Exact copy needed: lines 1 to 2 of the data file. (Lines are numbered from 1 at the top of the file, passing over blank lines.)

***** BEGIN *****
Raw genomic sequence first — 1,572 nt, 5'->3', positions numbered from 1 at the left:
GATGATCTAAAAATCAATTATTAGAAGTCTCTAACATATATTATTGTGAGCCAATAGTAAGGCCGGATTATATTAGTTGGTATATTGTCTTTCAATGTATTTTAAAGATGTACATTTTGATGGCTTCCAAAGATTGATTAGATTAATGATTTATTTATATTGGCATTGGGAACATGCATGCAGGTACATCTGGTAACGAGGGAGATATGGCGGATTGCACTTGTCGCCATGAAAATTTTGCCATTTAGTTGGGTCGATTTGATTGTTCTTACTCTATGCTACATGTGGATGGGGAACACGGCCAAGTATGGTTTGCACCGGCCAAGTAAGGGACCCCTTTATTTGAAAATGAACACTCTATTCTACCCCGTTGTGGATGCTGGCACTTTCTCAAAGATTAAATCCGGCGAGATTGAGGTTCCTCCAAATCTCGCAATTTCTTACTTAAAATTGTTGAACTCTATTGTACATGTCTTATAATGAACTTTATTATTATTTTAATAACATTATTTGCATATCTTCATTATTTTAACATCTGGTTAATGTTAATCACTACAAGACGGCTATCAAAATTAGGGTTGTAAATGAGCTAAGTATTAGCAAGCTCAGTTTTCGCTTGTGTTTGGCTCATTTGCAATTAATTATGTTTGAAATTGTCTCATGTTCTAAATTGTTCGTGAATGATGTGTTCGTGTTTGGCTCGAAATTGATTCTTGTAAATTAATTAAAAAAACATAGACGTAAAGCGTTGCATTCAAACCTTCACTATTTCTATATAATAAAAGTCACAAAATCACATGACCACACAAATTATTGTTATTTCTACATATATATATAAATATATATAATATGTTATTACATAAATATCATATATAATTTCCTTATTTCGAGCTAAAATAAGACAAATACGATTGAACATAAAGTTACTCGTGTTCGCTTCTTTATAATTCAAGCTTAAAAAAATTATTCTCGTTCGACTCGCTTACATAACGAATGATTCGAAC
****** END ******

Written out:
Raw genomic sequence first — 1,572 nt, 5'->3', positions numbered from 1 at the left:
GATGATCTAAAAATCAATTATTAGAAGTCTCTAACATATATTATTGTGAGCCAATAGTAAGGCCGGATTATATTAGTTGGTATATTGTCTTTCAATGTATTTTAAAGATGTACATTTTGATGGCTTCCAAAGATTGATTAGATTAATGATTTATTTATATTGGCATTGGGAACATGCATGCAGGTACATCTGGTAACGAGGGAGATATGGCGGATTGCACTTGTCGCCATGAAAATTTTGCCATTTAGTTGGGTCGATTTGATTGTTCTTACTCTATGCTACATGTGGATGGGGAACACGGCCAAGTATGGTTTGCACCGGCCAAGTAAGGGACCCCTTTATTTGAAAATGAACACTCTATTCTACCCCGTTGTGGATGCTGGCACTTTCTCAAAGATTAAATCCGGCGAGATTGAGGTTCCTCCAAATCTCGCAATTTCTTACTTAAAATTGTTGAACTCTATTGTACATGTCTTATAATGAACTTTATTATTATTTTAATAACATTATTTGCATATCTTCATTATTTTAACATCTGGTTAATGTTAATCACTACAAGACGGCTATCAAAATTAGGGTTGTAAATGAGCTAAGTATTAGCAAGCTCAGTTTTCGCTTGTGTTTGGCTCATTTGCAATTAATTATGTTTGAAATTGTCTCATGTTCTAAATTGTTCGTGAATGATGTGTTCGTGTTTGGCTCGAAATTGATTCTTGTAAATTAATTAAAAAAACATAGACGTAAAGCGTTGCATTCAAACCTTCACTATTTCTATATAATAAAAGTCACAAAATCACATGACCACACAAATTATTGTTATTTCTACATATATATATAAATATATATAATATGTTATTACATAAATATCATATATAATTTCCTTATTTCGAGCTAAAATAAGACAAATACGATTGAACATAAAGTTACTCGTGTTCGCTTCTTTATAATTCAAGCTTAAAAAAATTATTCTCGTTCGACTCGCTTACATAACGAATGATTCGAAC